Taryn Beasley hails from Northumberland, England, and previously attended University of Leeds. She dreamt of becoming a chef—and even developed recipes for some big brands in the UK! Now teaching in Thailand, she’s learning more than just the secret ingredient to a great batch of som tum. Read on to learn about her TEFL journey!

Tell us about your background?

My background has nothing to do with English or teaching. I studied Food Science and Nutrition at university and spent 3 years working in the food industry creating factory recipes for products sold in the UK. Teaching abroad was something I’d always been interested in doing and so I took a bit of a leap of faith and applied for it. 

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You’re currently teaching abroad. Awesome! Please share your unique journey to working abroad as a teacher—including your TEFL course experience. 

I decided I wanted to teach in Thailand after visiting the country on holiday in April 2019. I applied to Premier TEFL and completed my TEFL qualification online with them. It was straightforward and easy to complete. I was then contacted by their affiliated company based in Thailand who offered me an interview. From that interview I was accepted and offered a place at a school in northern Thailand, in Sakon Nakhon province, to teach English for Communication in a high school.

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What were the three most helpful things that you learned/practiced throughout your TEFL training? 

I found the most helpful things I learnt during the TEFL training were:

    1. The lesson planning guide was really helpful in planning my first lessons as somebody completely new to teaching.
    2. The TEFL training included lots of different exercise and activity ideas to learn vocabulary that I have used with my students.
    3. A brief refresh of my knowledge of the English grammar system, as this is something I’d not really looked at in depth since I was 16 and doing my GCSEs.

What makes teaching abroad an attractive pursuit for you? Can you tell us about it and how it motivates your work? 

I enjoy travelling and teaching abroad gives me the opportunity to see so much more of Thailand and Asia, and not just the tourist destinations. I feel like I really get to understand what the Thai lifestyle is and see inside of a normal day-to-day life in a small town. Also my students motivate me every day, seeing them take a keen interest in English and their drive to improve and practice really drives me.

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What are some challenges that you have faced and how have you overcome them? What have you learned for future similar situations? 

One challenge is getting students to speak up when they don’t understand something, no matter how many times you try to ask if they are ok or understand what is being asked, when they have a blank sheet of paper in front of them and confused look on their face, they will tell you they are fine. The best way I have learnt to deal with this is to offer as many example answers or ways to work through the task as collaboratively as possible between either the teacher and students or the students themselves.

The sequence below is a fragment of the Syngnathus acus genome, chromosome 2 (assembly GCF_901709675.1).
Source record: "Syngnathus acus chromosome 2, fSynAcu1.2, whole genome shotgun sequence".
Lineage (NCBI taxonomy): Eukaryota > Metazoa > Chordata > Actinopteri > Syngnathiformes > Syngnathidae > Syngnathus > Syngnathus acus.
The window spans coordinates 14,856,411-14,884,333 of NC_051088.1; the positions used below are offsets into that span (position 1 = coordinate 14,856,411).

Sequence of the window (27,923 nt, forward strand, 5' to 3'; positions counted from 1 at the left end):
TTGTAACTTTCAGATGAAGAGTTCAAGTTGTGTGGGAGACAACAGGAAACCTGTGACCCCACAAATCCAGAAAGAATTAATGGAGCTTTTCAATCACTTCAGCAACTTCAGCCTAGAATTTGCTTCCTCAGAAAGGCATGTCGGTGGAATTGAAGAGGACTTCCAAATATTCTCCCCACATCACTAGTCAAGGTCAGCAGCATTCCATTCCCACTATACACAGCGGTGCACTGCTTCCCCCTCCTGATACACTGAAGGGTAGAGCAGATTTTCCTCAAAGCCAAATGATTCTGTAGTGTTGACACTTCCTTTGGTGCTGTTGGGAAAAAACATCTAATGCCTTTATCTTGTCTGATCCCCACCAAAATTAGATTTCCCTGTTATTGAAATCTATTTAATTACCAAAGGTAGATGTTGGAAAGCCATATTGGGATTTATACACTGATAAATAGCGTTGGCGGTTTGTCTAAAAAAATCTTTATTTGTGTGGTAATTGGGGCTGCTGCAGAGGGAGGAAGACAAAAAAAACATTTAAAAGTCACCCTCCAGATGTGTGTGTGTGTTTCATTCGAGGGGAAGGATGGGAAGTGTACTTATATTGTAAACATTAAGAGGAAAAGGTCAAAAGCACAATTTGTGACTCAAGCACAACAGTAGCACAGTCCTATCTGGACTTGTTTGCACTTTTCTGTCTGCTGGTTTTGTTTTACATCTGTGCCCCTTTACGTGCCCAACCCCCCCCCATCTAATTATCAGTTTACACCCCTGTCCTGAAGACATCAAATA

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Describe your first few days abroad. What was it like? What were your biggest fears? How did you handle/manage them? Did you LOVE winning the orientation survival pack?! 

My first few days in Thailand were incredible, I arrived a couple of days early so that I could relax and get over the jet lag before taking a cooking course in Bangkok and  exploring Ayutthaya with another new teacher! I then had the teaching orientation where I met the most incredible group of teachers and we’re all still super close now even though we’re spread out across the length of Thailand and try and see each other whenever possible including New Years when there’s a group of 16 of us. Winning the orientation survival kit was so exciting too and I’ve used almost everything that was in it.

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Can you share with us a favorite story or two from your time as an ESL teacher in Thailand?

I’m 2 months into my ESL journey and I already have so many incredible memories, from judging a singing competition to watching students wrapped from head to toe in blankets, hats and scarves because the weather had dipped to the average British summer temperatures, to watching months of the student’s hard work come together for a week-long sports competition including sports, dance and cheer contests.

Taking part in an English camp was another highlight as we got to travel to a primary school and play English games all day with the kids and ended the day with a game which resulted in us all covered in baby powder. Also being able to celebrate Loi Krathong in the town was amazing as there was a huge week-long carnival and festival.

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What insider tips do you have for other TEFL teachers considering working in Southeast Asia? 

I think you need to prepare yourself for a huge cultural shock, Thailand is so different to western countries in many ways. Also prepare yourself for quite a shock when you’re just about used to Bangkok and then get shipped off to a small rural town where sometimes you feel like a celebrity because everybody stares at you. Also, night buses will never be an enjoyable experience. 

Related reads…

How to be a respectful TEFL teacher abroad

Interview with Brianna Flores in Thailand

TEFL packing tips for traveling abroad

Thank you for taking the time to share your magnificent story with the Premier TEFL community. Happy travels!